Benefits administration compliance reviews help ensure your administration provider is in fact doing what they were hired to do—provide administration consistent with the terms of service documents and internal procedures. Embedded in this simple statement are many critical elements:
- The plan requirements – which drive all activities – are accurate and current.
- The provider’s administrative procedures are consistent with the plan and regulatory requirements, and include appropriate documentation standards, controls, oversight and quality control.
- The provider’s operational team is properly staffed, trained and supervised
These reviews help you maximize the return on your investment in benefits and mitigate the risks associated with the administration of complex benefit programs. Benefits administration compliance reviews can be done across all types of plans—health, defined benefit and defined contribution. Our scope of services is tailored to each employer’s specific situation. Some reviews are extremely narrow, focused on a few targeted and recurring issues that have become problematic. Other employers choose to demonstrate overall due diligence or have broader scope of concern, which warrants a review of nearly all aspects of administration.
Since the inception of our business in 1997, Curcio Webb’s focus and passions have been devoted to the effective administration of all types of benefit programs. Our experience and technical acumen, combined with having an in-house benefits attorney, places us in an ideal position to conduct these reviews. Our complete independence and objectivity, and experience working with every major outsourcing provider, lead to positive outcomes for both the provider and employer.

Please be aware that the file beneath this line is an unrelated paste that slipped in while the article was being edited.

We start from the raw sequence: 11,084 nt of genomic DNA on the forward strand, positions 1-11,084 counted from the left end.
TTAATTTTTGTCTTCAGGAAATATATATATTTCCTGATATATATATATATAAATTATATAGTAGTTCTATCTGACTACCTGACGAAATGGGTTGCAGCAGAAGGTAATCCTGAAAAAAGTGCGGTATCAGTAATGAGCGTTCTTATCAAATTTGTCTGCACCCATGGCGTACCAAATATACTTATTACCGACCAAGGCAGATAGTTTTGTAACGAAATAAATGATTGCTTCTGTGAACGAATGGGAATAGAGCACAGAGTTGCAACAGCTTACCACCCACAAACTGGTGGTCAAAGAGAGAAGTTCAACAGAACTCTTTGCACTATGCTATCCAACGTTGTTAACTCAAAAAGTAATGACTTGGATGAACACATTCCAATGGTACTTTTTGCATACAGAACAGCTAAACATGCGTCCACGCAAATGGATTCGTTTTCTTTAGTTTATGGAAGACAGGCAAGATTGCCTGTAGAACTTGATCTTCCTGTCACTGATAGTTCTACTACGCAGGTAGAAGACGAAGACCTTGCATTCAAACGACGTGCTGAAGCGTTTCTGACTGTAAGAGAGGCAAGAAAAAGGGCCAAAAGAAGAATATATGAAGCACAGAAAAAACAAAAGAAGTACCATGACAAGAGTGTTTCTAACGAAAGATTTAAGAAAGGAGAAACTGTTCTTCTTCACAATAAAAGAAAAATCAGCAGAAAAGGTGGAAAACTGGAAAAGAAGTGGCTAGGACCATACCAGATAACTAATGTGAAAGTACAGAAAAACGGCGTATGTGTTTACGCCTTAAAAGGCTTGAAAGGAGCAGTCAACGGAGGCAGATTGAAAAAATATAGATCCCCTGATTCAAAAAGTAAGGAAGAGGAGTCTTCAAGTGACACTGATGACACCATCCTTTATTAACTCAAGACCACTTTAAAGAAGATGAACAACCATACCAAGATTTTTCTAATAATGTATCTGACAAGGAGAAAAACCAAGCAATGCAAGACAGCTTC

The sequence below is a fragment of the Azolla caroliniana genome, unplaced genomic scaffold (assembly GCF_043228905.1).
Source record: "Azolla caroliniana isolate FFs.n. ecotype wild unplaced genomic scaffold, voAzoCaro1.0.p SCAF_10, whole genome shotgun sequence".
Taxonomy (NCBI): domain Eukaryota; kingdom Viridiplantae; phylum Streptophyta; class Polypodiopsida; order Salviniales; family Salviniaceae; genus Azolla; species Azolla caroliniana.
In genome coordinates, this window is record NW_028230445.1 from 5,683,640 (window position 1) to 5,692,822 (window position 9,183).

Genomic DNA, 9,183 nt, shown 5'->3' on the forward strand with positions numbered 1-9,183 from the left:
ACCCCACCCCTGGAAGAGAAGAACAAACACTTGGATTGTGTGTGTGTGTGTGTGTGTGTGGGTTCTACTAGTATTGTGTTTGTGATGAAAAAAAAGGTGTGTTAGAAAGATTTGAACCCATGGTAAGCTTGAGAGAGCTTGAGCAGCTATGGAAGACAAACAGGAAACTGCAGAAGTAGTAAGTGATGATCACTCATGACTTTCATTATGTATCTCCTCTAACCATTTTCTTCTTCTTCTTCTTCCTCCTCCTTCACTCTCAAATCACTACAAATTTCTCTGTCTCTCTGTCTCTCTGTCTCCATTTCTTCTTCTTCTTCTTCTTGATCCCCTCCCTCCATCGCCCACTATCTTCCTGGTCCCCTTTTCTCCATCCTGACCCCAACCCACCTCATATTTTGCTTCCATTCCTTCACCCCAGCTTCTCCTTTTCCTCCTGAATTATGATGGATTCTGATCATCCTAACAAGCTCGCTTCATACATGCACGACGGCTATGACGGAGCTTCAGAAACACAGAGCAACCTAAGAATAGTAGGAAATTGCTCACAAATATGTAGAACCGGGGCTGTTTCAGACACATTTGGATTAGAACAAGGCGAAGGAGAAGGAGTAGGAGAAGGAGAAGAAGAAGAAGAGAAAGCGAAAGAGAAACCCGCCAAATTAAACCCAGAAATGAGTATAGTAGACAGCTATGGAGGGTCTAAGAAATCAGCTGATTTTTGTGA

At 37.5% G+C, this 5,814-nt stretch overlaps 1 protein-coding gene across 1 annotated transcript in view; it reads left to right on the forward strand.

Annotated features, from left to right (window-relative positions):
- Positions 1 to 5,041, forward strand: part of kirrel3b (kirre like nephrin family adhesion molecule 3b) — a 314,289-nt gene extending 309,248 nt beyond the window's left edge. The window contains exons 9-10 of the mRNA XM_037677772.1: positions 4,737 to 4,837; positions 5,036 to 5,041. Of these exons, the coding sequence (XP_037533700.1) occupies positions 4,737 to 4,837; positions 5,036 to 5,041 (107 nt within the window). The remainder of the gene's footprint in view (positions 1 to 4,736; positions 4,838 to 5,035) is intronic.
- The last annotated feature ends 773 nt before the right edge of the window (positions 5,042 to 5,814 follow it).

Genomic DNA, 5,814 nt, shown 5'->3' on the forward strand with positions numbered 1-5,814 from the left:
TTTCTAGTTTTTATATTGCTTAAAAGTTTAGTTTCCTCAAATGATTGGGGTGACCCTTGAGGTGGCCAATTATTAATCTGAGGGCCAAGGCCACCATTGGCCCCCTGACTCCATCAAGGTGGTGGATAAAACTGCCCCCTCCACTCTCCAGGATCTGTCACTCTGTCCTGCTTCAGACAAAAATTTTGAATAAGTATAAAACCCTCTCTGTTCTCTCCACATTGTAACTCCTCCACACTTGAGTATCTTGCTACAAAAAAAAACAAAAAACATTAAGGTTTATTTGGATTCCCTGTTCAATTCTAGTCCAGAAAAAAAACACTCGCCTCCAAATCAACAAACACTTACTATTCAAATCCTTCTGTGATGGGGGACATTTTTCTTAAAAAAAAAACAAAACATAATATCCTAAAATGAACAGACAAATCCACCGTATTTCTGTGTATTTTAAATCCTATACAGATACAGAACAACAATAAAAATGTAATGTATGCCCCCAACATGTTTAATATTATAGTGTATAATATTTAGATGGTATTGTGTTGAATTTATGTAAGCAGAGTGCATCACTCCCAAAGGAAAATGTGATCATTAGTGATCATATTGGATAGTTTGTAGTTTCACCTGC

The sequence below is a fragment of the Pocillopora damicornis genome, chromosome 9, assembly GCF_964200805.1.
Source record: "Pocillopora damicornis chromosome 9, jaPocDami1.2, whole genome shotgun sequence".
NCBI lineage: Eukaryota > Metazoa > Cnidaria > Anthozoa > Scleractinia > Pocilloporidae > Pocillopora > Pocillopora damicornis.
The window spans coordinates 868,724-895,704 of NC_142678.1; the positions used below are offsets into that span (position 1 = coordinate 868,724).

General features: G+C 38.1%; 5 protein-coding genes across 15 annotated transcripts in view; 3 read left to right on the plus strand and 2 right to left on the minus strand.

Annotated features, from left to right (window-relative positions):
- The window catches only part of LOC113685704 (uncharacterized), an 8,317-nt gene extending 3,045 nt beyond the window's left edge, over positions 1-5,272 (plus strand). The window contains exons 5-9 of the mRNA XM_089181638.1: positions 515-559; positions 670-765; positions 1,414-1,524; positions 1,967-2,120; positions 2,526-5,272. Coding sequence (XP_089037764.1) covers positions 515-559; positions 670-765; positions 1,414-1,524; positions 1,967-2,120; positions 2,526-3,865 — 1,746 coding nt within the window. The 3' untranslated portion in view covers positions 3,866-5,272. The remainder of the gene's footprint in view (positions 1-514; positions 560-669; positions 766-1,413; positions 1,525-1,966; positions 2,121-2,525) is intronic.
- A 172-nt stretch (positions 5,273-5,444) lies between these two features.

What Is a Benefits Administration Compliance Review?
A benefits administration compliance review is an in-depth comparison of actual plan administration delivery versus:
- Service documentation
- Provider’s procedures
- Plan documentation
- Provider communications
- Regulatory requirements
To us, compliance means that services are performed consistent with applicable regulatory requirements – even if they’re not specifically included in provider documentation. For example, the rules limiting a 401(k)-plan loan or setting deadlines for COBRA notices are applicable even if they are not referenced in a scope of services.
Administrative Drift is Common – and Correctable
Administrative drift occurs when actual plan operations become out of alignment with the scope of services, plan design or regulations. Over time, turnover of provider staff erodes institutional knowledge regarding plan operations. We see this occur even in clients and providers who have the highest degree of professionalism, work ethic and diligence.
Over the last few years, legal and financial scrutiny have led to an increased interest in undertaking benefits administration compliance reviews. Administrative drift undermines the significant investment that companies make in benefits and benefits administration. As the drift becomes more severe, operational errors create the need for internal benefit resources to spend more time trying to fix problems, instead of focusing on higher value strategic issues.
The benefits administration compliance review identifies the source of the administrative drift, and provide recommendations to address the findings, which reduces the risk of lawsuits, fines and loss of reputation.
Why Should a Company Undertake a Benefits Administration Compliance Review?